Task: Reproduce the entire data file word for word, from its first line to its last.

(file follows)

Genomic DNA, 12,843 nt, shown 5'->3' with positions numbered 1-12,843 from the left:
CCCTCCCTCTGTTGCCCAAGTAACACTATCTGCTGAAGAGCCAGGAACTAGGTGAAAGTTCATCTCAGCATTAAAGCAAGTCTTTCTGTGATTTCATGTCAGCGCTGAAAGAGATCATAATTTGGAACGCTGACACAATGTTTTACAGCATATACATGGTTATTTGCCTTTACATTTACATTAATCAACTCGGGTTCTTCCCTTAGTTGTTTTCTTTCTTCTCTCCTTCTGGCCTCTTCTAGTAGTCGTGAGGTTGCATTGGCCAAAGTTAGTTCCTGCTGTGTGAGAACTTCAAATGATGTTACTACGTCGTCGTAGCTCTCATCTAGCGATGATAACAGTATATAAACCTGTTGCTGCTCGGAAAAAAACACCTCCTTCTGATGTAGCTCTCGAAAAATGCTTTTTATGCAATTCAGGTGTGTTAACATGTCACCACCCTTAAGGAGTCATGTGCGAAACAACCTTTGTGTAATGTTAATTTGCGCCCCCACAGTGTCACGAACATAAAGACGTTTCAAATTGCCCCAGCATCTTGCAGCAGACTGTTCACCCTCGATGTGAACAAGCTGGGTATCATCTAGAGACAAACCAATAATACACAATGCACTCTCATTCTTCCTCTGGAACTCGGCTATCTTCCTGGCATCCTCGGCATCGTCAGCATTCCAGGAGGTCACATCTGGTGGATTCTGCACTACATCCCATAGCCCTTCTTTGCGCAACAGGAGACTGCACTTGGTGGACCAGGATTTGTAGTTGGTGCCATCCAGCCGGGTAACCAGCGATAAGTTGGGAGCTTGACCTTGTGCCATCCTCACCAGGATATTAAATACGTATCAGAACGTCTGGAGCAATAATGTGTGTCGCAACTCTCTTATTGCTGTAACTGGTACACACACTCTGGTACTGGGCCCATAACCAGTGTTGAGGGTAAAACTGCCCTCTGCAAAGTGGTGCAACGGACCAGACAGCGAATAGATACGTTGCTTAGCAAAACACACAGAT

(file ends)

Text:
Genomic DNA, 12,843 nt, shown 5'->3' with positions numbered 1-12,843 from the left:
CCCTCCCTCTGTTGCCCAAGTAACACTATCTGCTGAAGAGCCAGGAACTAGGTGAAAGTTCATCTCAGCATTAAAGCAAGTCTTTCTGTGATTTCATGTCAGCGCTGAAAGAGATCATAATTTGGAACGCTGACACAATGTTTTACAGCATATACATGGTTATTTGCCTTTACATTTACATTAATCAACTCGGGTTCTTCCCTTAGTTGTTTTCTTTCTTCTCTCCTTCTGGCCTCTTCTAGTAGTCGTGAGGTTGCATTGGCCAAAGTTAGTTCCTGCTGTGTGAGAACTTCAAATGATGTTACTACGTCGTCGTAGCTCTCATCTAGCGATGATAACAGTATATAAACCTGTTGCTGCTCGGAAAAAAACACCTCCTTCTGATGTAGCTCTCGAAAAATGCTTTTTATGCAATTCAGGTGTGTTAACATGTCACCACCCTTAAGGAGTCATGTGCGAAACAACCTTTGTGTAATGTTAATTTGCGCCCCCACAGTGTCACGAACATAAAGACGTTTCAAATTGCCCCAGCATCTTGCAGCAGACTGTTCACCCTCGATGTGAACAAGCTGGGTATCATCTAGAGACAAACCAATAATACACAATGCACTCTCATTCTTCCTCTGGAACTCGGCTATCTTCCTGGCATCCTCGGCATCGTCAGCATTCCAGGAGGTCACATCTGGTGGATTCTGCACTACATCCCATAGCCCTTCTTTGCGCAACAGGAGACTGCACTTGGTGGACCAGGATTTGTAGTTGGTGCCATCCAGCCGGGTAACCAGCGATAAGTTGGGAGCTTGACCTTGTGCCATCCTCACCAGGATATTAAATACGTATCAGAACGTCTGGAGCAATAATGTGTGTCGCAACTCTCTTATTGCTGTAACTGGTACACACACTCTGGTACTGGGCCCATAACCAGTGTTGAGGGTAAAACTGCCCTCTGCAAAGTGGTGCAACGGACCAGACAGCGAATAGATACGTTGCTTAGCAAAACACACAGAT